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Executive Summary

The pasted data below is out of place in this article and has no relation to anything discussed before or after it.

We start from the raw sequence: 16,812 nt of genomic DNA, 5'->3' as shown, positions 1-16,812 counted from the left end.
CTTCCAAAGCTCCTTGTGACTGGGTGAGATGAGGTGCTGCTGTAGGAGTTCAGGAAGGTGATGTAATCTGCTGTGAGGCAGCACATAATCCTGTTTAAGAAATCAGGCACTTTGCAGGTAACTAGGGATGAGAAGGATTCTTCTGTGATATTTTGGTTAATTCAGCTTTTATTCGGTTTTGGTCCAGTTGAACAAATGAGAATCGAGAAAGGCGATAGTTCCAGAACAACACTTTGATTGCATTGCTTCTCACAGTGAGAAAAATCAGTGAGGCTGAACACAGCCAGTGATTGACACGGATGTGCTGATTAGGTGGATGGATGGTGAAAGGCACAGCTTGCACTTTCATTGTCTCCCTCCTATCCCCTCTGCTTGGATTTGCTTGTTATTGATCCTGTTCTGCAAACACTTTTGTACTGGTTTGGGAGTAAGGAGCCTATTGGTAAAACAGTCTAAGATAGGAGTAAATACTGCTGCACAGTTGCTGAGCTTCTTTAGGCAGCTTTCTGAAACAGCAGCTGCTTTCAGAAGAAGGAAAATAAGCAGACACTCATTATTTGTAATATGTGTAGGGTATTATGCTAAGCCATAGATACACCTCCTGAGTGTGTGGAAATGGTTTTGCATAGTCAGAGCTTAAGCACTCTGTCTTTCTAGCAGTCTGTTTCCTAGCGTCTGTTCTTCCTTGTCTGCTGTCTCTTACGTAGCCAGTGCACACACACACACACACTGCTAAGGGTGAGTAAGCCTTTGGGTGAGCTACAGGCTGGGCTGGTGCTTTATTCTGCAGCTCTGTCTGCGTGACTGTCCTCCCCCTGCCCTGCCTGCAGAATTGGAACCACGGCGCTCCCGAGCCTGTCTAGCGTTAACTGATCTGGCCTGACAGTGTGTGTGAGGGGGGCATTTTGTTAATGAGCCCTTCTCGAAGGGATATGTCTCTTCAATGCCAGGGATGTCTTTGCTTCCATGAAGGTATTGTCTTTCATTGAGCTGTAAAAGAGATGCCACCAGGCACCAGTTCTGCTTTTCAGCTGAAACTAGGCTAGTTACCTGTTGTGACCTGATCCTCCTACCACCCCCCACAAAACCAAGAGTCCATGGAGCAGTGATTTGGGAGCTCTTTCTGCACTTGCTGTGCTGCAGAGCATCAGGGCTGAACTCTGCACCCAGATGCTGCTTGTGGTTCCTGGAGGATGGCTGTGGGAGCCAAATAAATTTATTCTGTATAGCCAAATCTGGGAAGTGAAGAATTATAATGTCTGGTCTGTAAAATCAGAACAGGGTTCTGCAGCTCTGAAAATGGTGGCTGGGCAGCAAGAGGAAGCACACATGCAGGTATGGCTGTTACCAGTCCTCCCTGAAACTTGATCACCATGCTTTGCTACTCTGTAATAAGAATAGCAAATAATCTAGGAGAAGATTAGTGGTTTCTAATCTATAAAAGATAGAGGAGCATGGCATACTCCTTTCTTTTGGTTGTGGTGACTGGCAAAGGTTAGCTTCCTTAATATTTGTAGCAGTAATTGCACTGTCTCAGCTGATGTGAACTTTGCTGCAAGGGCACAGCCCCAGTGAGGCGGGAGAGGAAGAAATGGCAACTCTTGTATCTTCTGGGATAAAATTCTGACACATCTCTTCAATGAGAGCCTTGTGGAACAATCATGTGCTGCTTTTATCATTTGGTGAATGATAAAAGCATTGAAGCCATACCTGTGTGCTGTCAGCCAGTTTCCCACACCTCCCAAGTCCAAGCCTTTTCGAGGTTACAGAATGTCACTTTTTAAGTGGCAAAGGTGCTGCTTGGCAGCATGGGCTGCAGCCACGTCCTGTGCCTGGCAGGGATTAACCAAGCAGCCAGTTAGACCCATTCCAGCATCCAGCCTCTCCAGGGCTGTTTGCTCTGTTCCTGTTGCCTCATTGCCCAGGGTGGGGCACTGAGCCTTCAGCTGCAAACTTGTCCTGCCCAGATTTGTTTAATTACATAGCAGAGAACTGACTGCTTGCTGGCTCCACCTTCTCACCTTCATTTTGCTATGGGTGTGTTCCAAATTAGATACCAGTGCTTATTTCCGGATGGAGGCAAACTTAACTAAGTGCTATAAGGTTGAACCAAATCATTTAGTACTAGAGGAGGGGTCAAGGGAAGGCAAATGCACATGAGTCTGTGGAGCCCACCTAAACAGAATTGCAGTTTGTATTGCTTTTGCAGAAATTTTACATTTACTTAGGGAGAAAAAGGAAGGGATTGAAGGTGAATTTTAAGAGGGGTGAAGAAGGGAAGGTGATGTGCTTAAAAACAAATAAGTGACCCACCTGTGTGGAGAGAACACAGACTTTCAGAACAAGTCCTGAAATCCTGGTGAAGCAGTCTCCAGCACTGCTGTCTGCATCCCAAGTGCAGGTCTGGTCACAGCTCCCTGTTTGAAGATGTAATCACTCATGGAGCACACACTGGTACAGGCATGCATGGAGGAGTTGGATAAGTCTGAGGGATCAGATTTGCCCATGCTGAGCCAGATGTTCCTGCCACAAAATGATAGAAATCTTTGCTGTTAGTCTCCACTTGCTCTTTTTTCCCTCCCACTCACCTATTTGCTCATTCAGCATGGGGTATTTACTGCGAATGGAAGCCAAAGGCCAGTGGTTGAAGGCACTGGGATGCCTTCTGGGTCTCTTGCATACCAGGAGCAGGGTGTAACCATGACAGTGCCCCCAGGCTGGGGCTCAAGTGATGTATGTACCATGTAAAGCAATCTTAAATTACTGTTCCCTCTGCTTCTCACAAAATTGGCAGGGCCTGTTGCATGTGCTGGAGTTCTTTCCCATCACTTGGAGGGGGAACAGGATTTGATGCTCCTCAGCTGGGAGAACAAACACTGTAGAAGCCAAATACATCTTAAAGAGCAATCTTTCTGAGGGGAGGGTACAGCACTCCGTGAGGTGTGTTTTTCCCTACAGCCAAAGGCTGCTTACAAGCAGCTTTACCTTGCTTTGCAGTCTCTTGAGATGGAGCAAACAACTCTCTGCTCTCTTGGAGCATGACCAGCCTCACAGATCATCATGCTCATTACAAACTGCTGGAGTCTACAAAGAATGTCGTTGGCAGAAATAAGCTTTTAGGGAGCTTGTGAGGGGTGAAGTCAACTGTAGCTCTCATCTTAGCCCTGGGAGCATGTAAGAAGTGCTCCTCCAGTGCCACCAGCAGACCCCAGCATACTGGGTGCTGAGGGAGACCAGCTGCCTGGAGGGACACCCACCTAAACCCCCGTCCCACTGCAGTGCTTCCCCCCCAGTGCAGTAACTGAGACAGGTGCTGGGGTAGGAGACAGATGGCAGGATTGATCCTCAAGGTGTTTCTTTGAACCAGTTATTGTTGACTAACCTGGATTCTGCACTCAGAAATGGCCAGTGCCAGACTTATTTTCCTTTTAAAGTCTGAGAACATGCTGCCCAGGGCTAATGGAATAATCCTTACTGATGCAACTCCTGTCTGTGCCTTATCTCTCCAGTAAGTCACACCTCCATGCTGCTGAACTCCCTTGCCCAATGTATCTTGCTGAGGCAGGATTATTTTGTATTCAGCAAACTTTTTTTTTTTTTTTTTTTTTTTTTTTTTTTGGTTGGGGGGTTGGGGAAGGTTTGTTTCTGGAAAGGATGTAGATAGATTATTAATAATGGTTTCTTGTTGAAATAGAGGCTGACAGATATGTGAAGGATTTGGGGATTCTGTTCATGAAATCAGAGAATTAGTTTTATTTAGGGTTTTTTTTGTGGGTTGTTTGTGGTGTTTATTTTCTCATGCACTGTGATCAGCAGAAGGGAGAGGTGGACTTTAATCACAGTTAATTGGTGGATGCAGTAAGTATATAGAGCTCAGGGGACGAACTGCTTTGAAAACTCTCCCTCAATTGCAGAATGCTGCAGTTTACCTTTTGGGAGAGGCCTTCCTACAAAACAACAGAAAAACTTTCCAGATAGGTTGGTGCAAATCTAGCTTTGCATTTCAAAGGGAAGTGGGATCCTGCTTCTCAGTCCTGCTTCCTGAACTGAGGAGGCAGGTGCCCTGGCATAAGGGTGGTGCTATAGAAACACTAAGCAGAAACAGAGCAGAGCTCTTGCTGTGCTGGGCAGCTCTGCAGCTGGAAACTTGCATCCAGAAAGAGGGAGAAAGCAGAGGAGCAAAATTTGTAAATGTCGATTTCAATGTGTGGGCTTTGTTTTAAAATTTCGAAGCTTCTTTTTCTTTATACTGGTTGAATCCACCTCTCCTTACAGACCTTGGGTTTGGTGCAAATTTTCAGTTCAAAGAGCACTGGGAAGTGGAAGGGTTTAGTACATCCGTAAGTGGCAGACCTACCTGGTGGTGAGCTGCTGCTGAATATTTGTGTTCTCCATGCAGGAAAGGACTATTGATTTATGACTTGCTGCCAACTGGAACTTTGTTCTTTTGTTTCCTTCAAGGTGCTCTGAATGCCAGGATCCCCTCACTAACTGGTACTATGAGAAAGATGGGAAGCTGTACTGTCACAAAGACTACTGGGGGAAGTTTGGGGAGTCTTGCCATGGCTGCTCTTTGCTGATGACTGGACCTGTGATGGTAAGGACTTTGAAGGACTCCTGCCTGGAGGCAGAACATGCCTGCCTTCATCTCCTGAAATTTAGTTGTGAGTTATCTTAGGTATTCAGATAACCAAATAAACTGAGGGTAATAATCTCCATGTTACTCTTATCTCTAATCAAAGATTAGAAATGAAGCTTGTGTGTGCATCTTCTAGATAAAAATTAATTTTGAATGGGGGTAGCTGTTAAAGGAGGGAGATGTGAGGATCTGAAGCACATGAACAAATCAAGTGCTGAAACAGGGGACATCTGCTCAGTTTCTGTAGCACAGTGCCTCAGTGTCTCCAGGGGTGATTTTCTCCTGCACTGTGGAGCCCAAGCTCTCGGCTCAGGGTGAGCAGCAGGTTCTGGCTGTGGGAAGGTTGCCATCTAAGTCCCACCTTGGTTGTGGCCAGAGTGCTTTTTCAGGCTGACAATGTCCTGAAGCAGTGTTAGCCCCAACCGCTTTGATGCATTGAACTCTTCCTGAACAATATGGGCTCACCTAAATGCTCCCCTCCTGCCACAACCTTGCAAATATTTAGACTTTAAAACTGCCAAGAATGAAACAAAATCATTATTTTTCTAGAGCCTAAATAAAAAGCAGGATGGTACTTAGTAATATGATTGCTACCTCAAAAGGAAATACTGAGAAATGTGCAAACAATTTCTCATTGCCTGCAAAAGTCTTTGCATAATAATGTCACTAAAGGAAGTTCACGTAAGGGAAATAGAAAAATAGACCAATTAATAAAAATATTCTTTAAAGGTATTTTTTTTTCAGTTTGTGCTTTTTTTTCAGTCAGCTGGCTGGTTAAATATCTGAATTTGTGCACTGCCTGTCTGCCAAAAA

FDA/NIH IMPROVED COORDINATION ON ORPHAN DRUGS COULD SPEED APPROVALS, the National Commission on Orphan Diseases suggested at its eighth annual meeting, July 21-22 in Bethesda, Maryland. A preliminary recommendation emerged from meeting workshops to "enhance coordination between research activities funded by NIH with approval activities of FDA" to accelerate orphan drug approval. UCLA Professor Edward Ritvo, MD, who headed the working group, said one concern is that much of NIH's research is not being accepted by FDA. He suggested that NIH research grants include a protocol consistent with FDA's requirements for NDA approval. The group further recommended to "increase liaison between NIH and FDA on grant submission," and tentatively recommended that "the commissioner of the FDA impose New Drug Approval authority with the chief officer of orphan products for all designated orphan products." The National Commission on Orphan Diseases is working on a report that will be submitted to Congress by Feb. 1, 1989. A draft of the final report, which will be based on surveys of physicians, researchers, federal agencies and foundations involved with orphan diseases, is scheduled for completion by Oct. 15. The commission will meet in August and again in September or October to make its final recommendations. FDA Director of Orphan Products Development Marlene Haffner, MD, said that FDA is already trying to improve coordination with NIH through meetings between Center of Drug Evaluation and Review Director Carl Peck, MD, and institute heads at NIH. Haffner indicated that she was in general agreement with the recommendations but hesitated at the idea of greatly expanding FDA's role in the evaluation of NIH grants. "We are funding about 15% of our grants this year," she said. "If I get that many more [grant applications], I'm going to have that many less [grant approvals]." PMA Commission on Rare Diseases President George Goldstein suggested an "NIH-FDA axis" similar to PMA's ongoing regulatory relationship with FDA. This sort of arrangement, Goldstein said, would give the NIH investigator "an idea early on of what is needed, of what will or won't fly . . . so that those that can fly can be worked on faster, and those that won't can be told what they need to do to give them lift."

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